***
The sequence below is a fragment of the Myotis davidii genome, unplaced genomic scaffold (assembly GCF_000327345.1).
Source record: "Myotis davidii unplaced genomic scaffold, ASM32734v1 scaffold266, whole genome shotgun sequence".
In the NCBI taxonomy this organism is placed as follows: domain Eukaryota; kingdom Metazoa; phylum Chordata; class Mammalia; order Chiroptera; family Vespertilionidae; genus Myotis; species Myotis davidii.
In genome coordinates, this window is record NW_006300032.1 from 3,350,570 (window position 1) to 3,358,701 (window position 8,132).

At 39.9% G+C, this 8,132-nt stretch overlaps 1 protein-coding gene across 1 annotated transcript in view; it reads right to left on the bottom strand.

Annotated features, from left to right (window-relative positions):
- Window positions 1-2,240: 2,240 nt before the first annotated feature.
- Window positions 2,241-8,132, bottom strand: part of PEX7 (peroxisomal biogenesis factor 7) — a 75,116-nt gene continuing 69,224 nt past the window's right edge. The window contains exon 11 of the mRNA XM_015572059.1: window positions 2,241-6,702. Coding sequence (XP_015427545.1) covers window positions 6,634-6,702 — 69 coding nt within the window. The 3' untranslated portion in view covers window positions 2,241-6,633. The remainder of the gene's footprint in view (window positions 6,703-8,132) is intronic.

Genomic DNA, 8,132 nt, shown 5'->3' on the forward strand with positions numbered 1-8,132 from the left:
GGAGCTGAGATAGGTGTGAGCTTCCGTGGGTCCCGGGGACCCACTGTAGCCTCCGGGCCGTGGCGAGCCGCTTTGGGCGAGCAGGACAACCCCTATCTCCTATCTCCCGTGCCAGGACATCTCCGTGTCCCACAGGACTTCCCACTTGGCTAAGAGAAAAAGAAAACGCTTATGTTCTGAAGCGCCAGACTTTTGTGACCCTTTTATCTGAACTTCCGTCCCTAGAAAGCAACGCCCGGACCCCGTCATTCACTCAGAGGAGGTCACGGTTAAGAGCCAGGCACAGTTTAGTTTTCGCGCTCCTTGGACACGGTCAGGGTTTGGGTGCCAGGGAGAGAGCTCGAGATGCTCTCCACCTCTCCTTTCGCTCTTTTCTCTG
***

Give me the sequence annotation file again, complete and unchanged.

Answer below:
The sequence below is a fragment of the Myotis davidii genome, unplaced genomic scaffold (assembly GCF_000327345.1).
Source record: "Myotis davidii unplaced genomic scaffold, ASM32734v1 scaffold266, whole genome shotgun sequence".
In the NCBI taxonomy this organism is placed as follows: domain Eukaryota; kingdom Metazoa; phylum Chordata; class Mammalia; order Chiroptera; family Vespertilionidae; genus Myotis; species Myotis davidii.
In genome coordinates, this window is record NW_006300032.1 from 3,350,570 (window position 1) to 3,358,701 (window position 8,132).

At 39.9% G+C, this 8,132-nt stretch overlaps 1 protein-coding gene across 1 annotated transcript in view; it reads right to left on the bottom strand.

Annotated features, from left to right (window-relative positions):
- Window positions 1-2,240: 2,240 nt before the first annotated feature.
- Window positions 2,241-8,132, bottom strand: part of PEX7 (peroxisomal biogenesis factor 7) — a 75,116-nt gene continuing 69,224 nt past the window's right edge. The window contains exon 11 of the mRNA XM_015572059.1: window positions 2,241-6,702. Coding sequence (XP_015427545.1) covers window positions 6,634-6,702 — 69 coding nt within the window. The 3' untranslated portion in view covers window positions 2,241-6,633. The remainder of the gene's footprint in view (window positions 6,703-8,132) is intronic.

Genomic DNA, 8,132 nt, shown 5'->3' on the forward strand with positions numbered 1-8,132 from the left:
GGAGCTGAGATAGGTGTGAGCTTCCGTGGGTCCCGGGGACCCACTGTAGCCTCCGGGCCGTGGCGAGCCGCTTTGGGCGAGCAGGACAACCCCTATCTCCTATCTCCCGTGCCAGGACATCTCCGTGTCCCACAGGACTTCCCACTTGGCTAAGAGAAAAAGAAAACGCTTATGTTCTGAAGCGCCAGACTTTTGTGACCCTTTTATCTGAACTTCCGTCCCTAGAAAGCAACGCCCGGACCCCGTCATTCACTCAGAGGAGGTCACGGTTAAGAGCCAGGCACAGTTTAGTTTTCGCGCTCCTTGGACACGGTCAGGGTTTGGGTGCCAGGGAGAGAGCTCGAGATGCTCTCCACCTCTCCTTTCGCTCTTTTCTCTG